Advice CPAs Should Give Clients on Asset Protection – Part I

By Stephen Speiser, Esq.

May 2024

CPAs are called upon to advise clients on a wide range of financial planning matters, and their good counsel is often essential to the success of their clients’ business and estate planning objectives. One area that most CPAs tend to avoid, however, is asset protection.

This is unfortunate, because CPAs are trusted advisors with often a better understanding than clients themselves as to how their business and personal affairs are arranged. Given this intimate knowledge, CPAs are uniquely positioned to offer much needed guidance on asset protection.

The Only Thing Worse Than No Advice, Is Bad Advice

Unfortunately, when not avoiding the subject altogether, CPAs often give bad advice. Many CPAs believe that asset protection is an unnecessary waste of time and money, and their misadvice ranges from “You don’t need asset protection, you have insurance,” to “It’s not worth the trouble and expense” to “Just put the assets in your spouse’s name.”

In our series of monthly columns, we will offer clear guidance to CPAs on what advice CPAs should be giving their clients regarding asset protection, and cover the following important topics:

  • Increase Revenue by Adding Asset Protection Planning to Your Practice.
  • Differentiate & Expand your Practice by Adding Asset Protection Planning.
  • Setting The Record Straight: “Asset Protection Myths and Misinformation.”
  • Asset Protection Secrets and Strategies Every CPA Should Know.
  • What Every CPA Should Know About Segregating Operating Companies.
  • Specific Asset Protection Strategies for High-Net-Worth Clients.
  • What Every CPA Should Know about International Asset Protection.
  • 5 Killer Mistakes CPAs and Clients Need to Avoid.
  • How To Spot Appropriate Asset Protection Planning Cases to Refer, and
  • When and How to Make a Referral.

So, let’s begin by looking at how CPAs can greatly increase revenue and expand their practice by integrating asset protection planning:

– Part I –

Adding Asset Protection Can Greatly Increase Revenue and Expand Your Practice

Why begin here? Because CPAs, being human, are more likely to gravitate towards activities that make them money and avoid those that don’t. So, here’s some financial motivation for you to continue reading. CPAs who assist clients in setting up asset protection plans, on average, increase annual revenue by $5,000 to $10,000+ per year, per client; and this does not include fees earned during the planning process, which can likewise generate significant income.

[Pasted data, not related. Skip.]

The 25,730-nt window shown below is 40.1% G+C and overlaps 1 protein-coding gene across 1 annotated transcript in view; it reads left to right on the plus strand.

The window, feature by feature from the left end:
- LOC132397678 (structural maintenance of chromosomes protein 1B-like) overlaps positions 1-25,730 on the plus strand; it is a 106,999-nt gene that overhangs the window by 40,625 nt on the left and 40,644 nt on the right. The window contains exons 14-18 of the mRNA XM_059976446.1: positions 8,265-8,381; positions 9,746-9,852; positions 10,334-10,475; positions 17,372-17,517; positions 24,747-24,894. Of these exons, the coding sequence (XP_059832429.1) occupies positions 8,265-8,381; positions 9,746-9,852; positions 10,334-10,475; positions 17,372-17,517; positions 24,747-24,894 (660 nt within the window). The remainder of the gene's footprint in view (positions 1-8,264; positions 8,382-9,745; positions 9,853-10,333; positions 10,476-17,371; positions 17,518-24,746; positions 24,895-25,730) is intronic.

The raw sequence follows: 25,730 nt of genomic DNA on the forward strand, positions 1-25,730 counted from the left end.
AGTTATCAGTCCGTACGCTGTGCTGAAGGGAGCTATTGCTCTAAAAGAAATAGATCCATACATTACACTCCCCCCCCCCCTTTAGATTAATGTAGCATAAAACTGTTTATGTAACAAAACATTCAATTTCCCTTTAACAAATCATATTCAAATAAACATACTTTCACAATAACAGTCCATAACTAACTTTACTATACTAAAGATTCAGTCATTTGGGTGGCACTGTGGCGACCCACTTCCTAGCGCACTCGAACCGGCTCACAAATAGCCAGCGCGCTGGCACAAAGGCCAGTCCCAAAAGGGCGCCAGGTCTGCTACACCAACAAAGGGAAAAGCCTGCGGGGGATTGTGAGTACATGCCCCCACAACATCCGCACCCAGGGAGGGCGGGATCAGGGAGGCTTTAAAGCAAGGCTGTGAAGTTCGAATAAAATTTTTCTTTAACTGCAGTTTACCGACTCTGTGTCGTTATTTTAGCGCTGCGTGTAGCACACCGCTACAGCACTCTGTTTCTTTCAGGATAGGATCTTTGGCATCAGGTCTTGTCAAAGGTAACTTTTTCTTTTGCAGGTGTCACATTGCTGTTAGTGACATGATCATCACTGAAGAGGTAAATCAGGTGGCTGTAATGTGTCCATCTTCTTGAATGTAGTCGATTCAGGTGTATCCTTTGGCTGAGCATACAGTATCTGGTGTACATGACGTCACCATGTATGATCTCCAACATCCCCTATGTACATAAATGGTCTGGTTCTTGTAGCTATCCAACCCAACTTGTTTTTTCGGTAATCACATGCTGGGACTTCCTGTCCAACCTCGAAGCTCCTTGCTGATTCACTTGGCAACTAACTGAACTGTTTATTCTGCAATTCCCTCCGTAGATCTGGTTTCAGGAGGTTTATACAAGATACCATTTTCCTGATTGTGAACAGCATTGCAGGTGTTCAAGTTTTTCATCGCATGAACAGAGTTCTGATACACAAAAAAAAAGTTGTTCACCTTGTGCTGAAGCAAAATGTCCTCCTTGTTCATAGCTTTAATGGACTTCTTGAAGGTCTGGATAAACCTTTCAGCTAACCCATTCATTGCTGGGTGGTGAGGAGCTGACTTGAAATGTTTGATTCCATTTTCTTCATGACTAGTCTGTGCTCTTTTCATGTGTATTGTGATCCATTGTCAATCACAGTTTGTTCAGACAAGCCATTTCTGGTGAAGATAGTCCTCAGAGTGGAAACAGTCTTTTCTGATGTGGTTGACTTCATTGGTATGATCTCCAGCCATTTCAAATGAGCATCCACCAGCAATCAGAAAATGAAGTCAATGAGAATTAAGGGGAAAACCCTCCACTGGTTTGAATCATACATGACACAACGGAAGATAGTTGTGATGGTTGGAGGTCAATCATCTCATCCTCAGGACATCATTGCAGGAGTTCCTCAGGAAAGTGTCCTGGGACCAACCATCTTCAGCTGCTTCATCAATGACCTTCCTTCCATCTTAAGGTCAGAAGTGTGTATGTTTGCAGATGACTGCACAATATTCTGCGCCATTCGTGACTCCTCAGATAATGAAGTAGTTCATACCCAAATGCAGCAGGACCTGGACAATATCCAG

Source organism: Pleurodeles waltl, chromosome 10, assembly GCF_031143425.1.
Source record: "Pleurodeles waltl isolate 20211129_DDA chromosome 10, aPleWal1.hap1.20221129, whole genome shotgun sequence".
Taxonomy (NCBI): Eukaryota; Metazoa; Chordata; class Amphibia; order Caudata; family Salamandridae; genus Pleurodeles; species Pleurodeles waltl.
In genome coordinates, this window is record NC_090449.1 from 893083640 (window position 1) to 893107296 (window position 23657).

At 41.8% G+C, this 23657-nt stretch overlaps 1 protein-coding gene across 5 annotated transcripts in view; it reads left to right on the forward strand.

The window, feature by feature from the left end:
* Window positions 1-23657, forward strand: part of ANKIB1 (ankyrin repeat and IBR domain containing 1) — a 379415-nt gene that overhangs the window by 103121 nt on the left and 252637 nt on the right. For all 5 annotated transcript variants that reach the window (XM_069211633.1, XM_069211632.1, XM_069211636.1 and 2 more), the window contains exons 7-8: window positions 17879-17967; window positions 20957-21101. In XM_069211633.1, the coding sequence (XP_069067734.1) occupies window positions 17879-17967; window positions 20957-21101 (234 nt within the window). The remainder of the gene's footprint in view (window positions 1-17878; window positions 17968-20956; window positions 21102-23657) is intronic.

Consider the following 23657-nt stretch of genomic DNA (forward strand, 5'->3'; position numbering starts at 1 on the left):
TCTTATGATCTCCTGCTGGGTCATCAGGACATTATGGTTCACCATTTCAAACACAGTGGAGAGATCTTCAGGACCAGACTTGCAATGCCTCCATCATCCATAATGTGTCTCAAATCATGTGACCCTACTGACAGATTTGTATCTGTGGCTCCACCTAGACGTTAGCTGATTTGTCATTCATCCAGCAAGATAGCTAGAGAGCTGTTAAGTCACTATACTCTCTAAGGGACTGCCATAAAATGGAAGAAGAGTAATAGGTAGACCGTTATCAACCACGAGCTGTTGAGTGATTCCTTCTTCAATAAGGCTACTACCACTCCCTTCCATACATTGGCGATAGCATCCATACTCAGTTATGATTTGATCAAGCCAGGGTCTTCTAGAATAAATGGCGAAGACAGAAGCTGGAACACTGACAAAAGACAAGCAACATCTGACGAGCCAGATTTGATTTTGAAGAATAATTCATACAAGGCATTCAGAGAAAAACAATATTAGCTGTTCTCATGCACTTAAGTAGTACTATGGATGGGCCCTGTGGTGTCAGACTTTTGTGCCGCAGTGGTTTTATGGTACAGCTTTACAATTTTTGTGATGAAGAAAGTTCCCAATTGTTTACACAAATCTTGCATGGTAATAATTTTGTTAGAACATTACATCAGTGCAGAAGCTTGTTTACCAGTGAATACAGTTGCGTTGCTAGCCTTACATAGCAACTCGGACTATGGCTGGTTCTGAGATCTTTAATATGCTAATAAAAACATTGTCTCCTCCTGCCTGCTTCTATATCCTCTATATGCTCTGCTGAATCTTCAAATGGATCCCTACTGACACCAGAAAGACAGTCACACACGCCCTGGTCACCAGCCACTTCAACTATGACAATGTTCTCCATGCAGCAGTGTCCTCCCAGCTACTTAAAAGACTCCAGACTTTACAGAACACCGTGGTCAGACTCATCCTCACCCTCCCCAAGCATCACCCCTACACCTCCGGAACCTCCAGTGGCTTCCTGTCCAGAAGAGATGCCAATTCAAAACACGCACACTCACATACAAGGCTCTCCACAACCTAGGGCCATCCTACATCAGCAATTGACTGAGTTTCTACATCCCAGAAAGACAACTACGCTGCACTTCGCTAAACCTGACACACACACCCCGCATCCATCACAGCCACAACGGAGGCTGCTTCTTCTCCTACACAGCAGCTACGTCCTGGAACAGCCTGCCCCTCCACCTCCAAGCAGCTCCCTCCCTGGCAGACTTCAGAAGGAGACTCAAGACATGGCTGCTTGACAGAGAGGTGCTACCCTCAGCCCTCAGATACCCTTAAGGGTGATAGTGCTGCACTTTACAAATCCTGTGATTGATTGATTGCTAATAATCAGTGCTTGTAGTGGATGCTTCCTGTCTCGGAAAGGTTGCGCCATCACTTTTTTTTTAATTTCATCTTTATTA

The primary reason CPAs see an increase in revenues following the implementation of an asset protection plan is that the legal strategies employed invariably include the creation, integration and ongoing maintenance of new trusts and business entities such as LLCs and LPs.

Consider the example of a client that establishes a family limited partnership or a family limited liability company. Ownership would typically be allocated among existing and/or newly created family trusts. Further, assets held by a Family LP/LLC would need to be segregated and held in single purpose sub-entities i.e., a separate LLCs for each real estate investment owned, separate LLCs for portfolio investments, and separate LLCs for all other assets.

Alternatively, another example might involve a client that does business and/or holds assets through an S-Corp. Here, an asset protection plan might require an F-Type reorganization using an S-elected holding company (“SHC”) and spinning off assets to sub-entities as part of any restructuring.

All this work requires the assistance of and represents new income opportunities for CPAs. In both examples, the CPA will need to do the accounting for the trusts, the Family LP/LLC and/or SHC, prepare new 1065s, new 1120-S, provide other ongoing accounting functions, and coordinate payments and distributions to client’s trusts, entities, and sub-entities.

Whether the CPA charges an hourly rate or bills on some other basis, the additional fees per year often exceed $10,000 in revenue.

Other Revenue Streams

Professional Consulting. If the foregoing is not sufficient financial incentive to advise clients to engage in much needed asset protection planning, consider the following additional revenue streams that are available to those CPAs who do. The first stage in asset protection planning invariably involves the collection and review of extensive due diligence by legal counsel. Much of this information is typically within the possession of the CPA, and most clients prefer that their CPAs handle these information requests and answer any questions their attorneys may have.